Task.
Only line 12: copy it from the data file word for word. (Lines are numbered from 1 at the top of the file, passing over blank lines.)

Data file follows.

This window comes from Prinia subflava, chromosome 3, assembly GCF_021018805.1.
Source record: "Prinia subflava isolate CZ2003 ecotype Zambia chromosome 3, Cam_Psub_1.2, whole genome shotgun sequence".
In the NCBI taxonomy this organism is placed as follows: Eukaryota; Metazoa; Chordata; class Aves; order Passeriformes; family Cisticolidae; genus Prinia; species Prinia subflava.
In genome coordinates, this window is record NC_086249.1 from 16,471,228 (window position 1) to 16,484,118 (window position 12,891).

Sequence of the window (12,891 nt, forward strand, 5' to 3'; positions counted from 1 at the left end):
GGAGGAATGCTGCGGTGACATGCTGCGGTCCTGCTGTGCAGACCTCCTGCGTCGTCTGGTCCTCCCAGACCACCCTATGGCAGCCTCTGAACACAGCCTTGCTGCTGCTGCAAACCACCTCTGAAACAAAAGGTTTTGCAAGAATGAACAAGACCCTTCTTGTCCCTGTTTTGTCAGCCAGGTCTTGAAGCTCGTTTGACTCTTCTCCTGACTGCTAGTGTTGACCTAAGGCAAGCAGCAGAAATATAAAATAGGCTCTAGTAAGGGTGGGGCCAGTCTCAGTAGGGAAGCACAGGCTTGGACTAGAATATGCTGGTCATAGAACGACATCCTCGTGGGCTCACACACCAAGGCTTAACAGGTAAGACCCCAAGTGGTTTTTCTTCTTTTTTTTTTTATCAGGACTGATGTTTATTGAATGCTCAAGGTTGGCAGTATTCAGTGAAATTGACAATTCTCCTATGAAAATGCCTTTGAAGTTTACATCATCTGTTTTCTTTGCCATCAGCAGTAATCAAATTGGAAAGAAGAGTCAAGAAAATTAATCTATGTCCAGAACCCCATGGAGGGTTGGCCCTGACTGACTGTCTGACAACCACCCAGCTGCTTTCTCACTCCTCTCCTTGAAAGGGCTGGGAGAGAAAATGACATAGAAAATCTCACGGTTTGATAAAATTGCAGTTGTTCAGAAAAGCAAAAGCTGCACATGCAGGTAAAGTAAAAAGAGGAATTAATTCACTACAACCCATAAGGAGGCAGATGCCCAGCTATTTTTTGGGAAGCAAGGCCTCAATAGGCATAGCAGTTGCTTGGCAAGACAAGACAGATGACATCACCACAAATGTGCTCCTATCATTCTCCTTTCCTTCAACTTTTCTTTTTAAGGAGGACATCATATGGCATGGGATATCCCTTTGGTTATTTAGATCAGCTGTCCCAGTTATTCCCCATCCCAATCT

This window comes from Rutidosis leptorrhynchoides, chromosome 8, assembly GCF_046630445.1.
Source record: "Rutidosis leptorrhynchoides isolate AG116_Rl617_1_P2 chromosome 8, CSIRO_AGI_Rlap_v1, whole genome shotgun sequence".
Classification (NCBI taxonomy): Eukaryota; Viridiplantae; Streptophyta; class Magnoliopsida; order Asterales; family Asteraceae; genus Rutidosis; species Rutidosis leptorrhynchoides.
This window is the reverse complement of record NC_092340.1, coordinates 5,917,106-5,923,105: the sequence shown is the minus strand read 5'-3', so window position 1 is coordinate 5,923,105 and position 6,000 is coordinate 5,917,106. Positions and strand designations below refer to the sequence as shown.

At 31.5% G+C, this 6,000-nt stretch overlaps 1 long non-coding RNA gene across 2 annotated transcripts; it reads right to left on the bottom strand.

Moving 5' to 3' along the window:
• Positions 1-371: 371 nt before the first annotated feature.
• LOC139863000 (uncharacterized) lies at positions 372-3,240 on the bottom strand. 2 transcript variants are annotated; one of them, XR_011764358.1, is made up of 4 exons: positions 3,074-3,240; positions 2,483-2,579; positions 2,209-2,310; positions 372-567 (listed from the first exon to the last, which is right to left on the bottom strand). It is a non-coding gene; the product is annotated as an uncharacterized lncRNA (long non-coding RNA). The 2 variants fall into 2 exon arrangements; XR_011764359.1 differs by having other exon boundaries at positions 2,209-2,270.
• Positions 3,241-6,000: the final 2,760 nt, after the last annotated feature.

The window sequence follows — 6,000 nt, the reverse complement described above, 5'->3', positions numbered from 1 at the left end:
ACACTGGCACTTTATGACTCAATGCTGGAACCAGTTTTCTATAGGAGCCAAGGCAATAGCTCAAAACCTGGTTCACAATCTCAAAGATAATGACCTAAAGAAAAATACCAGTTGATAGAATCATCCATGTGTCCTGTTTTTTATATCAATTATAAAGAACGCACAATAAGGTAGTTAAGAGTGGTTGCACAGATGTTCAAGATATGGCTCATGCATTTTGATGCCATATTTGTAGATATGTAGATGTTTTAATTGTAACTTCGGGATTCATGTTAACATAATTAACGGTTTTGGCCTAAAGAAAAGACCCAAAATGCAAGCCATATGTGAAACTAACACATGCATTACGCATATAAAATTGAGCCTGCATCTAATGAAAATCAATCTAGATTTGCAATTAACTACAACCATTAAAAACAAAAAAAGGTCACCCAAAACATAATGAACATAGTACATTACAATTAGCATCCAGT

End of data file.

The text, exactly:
Moving 5' to 3' along the window: